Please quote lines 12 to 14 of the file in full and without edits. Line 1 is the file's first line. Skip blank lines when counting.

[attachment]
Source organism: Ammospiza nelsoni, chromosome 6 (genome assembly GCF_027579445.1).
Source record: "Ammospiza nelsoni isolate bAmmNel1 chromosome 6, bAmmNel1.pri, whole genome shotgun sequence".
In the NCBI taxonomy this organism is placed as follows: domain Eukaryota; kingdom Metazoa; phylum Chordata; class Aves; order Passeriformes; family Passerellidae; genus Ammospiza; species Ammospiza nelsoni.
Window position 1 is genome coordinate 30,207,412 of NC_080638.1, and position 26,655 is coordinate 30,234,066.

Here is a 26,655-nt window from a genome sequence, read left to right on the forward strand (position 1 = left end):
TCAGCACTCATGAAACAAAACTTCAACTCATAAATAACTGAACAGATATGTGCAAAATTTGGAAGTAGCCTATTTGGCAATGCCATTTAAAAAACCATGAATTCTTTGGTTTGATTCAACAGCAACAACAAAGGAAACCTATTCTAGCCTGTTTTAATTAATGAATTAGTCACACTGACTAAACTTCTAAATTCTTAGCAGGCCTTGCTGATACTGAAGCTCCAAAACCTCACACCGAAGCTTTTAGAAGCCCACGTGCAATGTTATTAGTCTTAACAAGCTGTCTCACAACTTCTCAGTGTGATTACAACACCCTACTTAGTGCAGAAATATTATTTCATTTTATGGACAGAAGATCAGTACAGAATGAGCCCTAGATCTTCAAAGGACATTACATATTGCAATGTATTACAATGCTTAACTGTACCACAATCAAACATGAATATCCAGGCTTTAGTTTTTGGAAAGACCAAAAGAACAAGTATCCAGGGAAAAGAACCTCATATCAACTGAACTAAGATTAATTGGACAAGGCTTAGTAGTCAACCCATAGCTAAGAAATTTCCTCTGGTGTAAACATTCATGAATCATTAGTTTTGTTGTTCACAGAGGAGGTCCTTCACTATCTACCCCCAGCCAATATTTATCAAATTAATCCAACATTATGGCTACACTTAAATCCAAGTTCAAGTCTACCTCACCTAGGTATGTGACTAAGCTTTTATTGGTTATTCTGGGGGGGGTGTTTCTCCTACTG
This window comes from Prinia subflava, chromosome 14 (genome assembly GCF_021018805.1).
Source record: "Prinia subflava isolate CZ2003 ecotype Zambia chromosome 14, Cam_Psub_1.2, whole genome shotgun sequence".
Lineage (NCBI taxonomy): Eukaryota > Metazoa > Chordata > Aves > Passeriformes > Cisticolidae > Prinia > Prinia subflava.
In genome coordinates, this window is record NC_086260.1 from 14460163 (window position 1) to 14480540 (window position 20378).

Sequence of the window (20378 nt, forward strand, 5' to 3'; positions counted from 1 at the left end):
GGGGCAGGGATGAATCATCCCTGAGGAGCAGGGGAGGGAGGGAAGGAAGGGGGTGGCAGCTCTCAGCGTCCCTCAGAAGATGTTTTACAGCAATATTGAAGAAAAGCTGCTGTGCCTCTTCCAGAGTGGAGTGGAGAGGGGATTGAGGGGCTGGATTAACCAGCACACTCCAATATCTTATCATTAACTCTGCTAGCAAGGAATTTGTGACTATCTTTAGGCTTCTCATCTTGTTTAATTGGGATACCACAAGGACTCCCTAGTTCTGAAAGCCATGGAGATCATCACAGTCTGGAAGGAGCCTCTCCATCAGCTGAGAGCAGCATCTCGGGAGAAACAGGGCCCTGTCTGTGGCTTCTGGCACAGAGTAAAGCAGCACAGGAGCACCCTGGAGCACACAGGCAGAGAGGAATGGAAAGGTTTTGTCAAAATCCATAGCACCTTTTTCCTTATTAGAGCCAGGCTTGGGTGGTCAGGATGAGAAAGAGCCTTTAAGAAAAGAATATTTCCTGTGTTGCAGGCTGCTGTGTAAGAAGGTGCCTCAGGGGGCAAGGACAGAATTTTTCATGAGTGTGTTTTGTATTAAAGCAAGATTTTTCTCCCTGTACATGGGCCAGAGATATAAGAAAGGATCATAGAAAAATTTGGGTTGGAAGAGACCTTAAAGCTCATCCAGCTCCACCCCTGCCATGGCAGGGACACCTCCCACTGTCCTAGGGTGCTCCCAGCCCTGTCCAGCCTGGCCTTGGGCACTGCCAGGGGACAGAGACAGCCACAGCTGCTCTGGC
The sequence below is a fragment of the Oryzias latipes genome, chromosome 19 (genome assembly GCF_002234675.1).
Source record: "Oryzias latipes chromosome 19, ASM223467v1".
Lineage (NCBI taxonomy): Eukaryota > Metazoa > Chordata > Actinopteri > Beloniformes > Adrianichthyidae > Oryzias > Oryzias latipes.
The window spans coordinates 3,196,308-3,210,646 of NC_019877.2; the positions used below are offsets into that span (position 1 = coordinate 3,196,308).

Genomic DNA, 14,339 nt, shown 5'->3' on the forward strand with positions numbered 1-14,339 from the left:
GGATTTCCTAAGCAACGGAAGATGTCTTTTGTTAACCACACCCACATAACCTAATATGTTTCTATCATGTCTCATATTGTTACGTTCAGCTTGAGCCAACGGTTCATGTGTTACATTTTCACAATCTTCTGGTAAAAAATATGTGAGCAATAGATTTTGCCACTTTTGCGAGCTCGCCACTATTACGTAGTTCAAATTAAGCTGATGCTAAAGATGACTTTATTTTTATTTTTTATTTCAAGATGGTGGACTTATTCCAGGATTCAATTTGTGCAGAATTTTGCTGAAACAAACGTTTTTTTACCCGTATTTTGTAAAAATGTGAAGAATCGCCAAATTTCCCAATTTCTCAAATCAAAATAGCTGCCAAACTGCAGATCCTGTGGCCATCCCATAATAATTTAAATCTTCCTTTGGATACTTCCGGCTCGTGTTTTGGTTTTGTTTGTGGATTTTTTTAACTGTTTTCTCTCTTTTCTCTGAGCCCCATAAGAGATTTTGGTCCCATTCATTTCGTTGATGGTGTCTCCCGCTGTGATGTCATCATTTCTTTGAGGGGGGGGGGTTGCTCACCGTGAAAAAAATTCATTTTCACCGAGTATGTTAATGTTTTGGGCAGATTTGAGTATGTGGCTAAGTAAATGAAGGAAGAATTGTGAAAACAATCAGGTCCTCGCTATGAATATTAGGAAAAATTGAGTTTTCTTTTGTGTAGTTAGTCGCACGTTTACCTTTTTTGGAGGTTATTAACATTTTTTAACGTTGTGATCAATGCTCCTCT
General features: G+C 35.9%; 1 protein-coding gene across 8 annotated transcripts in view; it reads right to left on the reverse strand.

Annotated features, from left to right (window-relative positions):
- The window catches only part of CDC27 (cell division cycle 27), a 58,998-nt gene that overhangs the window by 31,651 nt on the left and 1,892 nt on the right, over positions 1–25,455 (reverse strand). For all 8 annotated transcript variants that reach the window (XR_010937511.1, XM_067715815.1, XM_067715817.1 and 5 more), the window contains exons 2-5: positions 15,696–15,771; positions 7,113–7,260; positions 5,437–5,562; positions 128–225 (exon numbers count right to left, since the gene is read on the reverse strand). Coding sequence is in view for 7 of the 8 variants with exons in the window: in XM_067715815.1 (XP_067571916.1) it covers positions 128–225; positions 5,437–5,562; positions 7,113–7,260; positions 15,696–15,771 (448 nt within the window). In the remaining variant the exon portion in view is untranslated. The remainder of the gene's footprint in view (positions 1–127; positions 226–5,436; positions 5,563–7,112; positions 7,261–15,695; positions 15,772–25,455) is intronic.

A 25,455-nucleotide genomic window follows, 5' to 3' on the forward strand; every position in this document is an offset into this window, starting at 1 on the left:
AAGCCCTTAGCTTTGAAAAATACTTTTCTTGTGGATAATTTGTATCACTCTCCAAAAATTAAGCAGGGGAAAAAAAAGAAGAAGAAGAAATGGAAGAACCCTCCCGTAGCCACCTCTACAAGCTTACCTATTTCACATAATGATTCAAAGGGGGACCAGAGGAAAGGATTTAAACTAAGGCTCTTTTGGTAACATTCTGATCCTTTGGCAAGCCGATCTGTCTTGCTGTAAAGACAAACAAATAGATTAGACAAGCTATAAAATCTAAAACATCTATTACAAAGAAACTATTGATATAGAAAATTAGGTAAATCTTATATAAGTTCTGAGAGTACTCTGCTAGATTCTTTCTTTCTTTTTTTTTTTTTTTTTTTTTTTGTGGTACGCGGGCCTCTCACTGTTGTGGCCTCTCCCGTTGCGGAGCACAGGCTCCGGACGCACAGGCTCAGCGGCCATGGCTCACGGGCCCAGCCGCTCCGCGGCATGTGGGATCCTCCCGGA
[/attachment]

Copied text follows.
GGGGCAGGGATGAATCATCCCTGAGGAGCAGGGGAGGGAGGGAAGGAAGGGGGTGGCAGCTCTCAGCGTCCCTCAGAAGATGTTTTACAGCAATATTGAAGAAAAGCTGCTGTGCCTCTTCCAGAGTGGAGTGGAGAGGGGATTGAGGGGCTGGATTAACCAGCACACTCCAATATCTTATCATTAACTCTGCTAGCAAGGAATTTGTGACTATCTTTAGGCTTCTCATCTTGTTTAATTGGGATACCACAAGGACTCCCTAGTTCTGAAAGCCATGGAGATCATCACAGTCTGGAAGGAGCCTCTCCATCAGCTGAGAGCAGCATCTCGGGAGAAACAGGGCCCTGTCTGTGGCTTCTGGCACAGAGTAAAGCAGCACAGGAGCACCCTGGAGCACACAGGCAGAGAGGAATGGAAAGGTTTTGTCAAAATCCATAGCACCTTTTTCCTTATTAGAGCCAGGCTTGGGTGGTCAGGATGAGAAAGAGCCTTTAAGAAAAGAATATTTCCTGTGTTGCAGGCTGCTGTGTAAGAAGGTGCCTCAGGGGGCAAGGACAGAATTTTTCATGAGTGTGTTTTGTATTAAAGCAAGATTTTTCTCCCTGTACATGGGCCAGAGATATAAGAAAGGATCATAGAAAAATTTGGGTTGGAAGAGACCTTAAAGCTCATCCAGCTCCACCCCTGCCATGGCAGGGACACCTCCCACTGTCCTAGGGTGCTCCCAGCCCTGTCCAGCCTGGCCTTGGGCACTGCCAGGGGACAGAGACAGCCACAGCTGCTCTGGC
The sequence below is a fragment of the Oryzias latipes genome, chromosome 19 (genome assembly GCF_002234675.1).
Source record: "Oryzias latipes chromosome 19, ASM223467v1".